Education Office for Civil Rights which policy was applicable to the
announced Tuesday it would Gibbons case.
investigate the 2009 sexual CSG Vice President Bobby
misconduct case involving Dishell, a Public Policy junior, led
former Michigan kicker Brendan the taskforce which included CSG
Gibbons, demanding access to all Assembly Speaker Meagan Sho-
documents related to disciplinary kar, an LSA sophomore, and CSG
proceedings after 2011, among Student General Counsel Jeremy
other files. Keeney, a Law School student.
Though University spokesman Per a provision in the
Rick Fitzgerald pledged full Student Statement of Rights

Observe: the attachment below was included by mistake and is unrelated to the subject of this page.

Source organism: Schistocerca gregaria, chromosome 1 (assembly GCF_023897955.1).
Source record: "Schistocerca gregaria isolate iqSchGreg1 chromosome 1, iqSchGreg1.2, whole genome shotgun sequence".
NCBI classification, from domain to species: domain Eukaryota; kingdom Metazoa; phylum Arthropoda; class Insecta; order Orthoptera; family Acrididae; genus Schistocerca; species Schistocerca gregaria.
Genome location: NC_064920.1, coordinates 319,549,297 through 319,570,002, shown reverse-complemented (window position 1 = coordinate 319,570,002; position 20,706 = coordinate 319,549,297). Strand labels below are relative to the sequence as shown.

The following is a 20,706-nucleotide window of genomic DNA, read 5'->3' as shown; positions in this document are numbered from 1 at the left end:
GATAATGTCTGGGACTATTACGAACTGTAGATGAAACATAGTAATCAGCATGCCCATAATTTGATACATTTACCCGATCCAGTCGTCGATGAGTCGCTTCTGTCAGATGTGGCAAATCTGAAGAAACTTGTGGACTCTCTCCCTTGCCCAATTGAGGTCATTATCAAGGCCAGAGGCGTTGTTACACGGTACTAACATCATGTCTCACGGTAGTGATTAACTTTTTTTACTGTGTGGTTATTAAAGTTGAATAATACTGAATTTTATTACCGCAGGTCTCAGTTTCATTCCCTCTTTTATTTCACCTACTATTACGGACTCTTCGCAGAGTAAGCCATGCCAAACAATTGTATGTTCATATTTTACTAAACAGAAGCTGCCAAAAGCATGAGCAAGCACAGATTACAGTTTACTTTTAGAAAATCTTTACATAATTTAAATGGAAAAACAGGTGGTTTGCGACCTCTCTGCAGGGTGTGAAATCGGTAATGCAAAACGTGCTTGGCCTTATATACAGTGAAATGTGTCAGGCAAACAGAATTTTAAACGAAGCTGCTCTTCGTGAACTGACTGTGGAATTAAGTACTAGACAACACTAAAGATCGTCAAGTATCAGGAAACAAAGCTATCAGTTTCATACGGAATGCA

administrative compliance with and Responsibilities, Keeney
the OCR, the school seems to would have exclusive access to
have stymied another group's "review all confidential and non-
investigation efforts - those of confidential OSCR documents
the Central Student Government. pertaining to investigations of
Last week, the University students for violations of the
denied a CSG executive taskforce Statement ... and/or the student
HEED,,

sexual misconduct policy,"
according to a CSG press release.
"Periodic, regular review of
records of resolution actions will
be made available, in confidence,
to the Code of Conduct Advisory
Board Chair of CSG," the
Statement reads. The Statement
was last updated on July 1, 2013.
However, the University
interpreted this clause in the
statement differently.
"The University stated that
the sexual misconduct policy
did not fall under the Statement,
meaning that they felt as ifI
our access to the documents is
invalidated," Dishell said. "Prior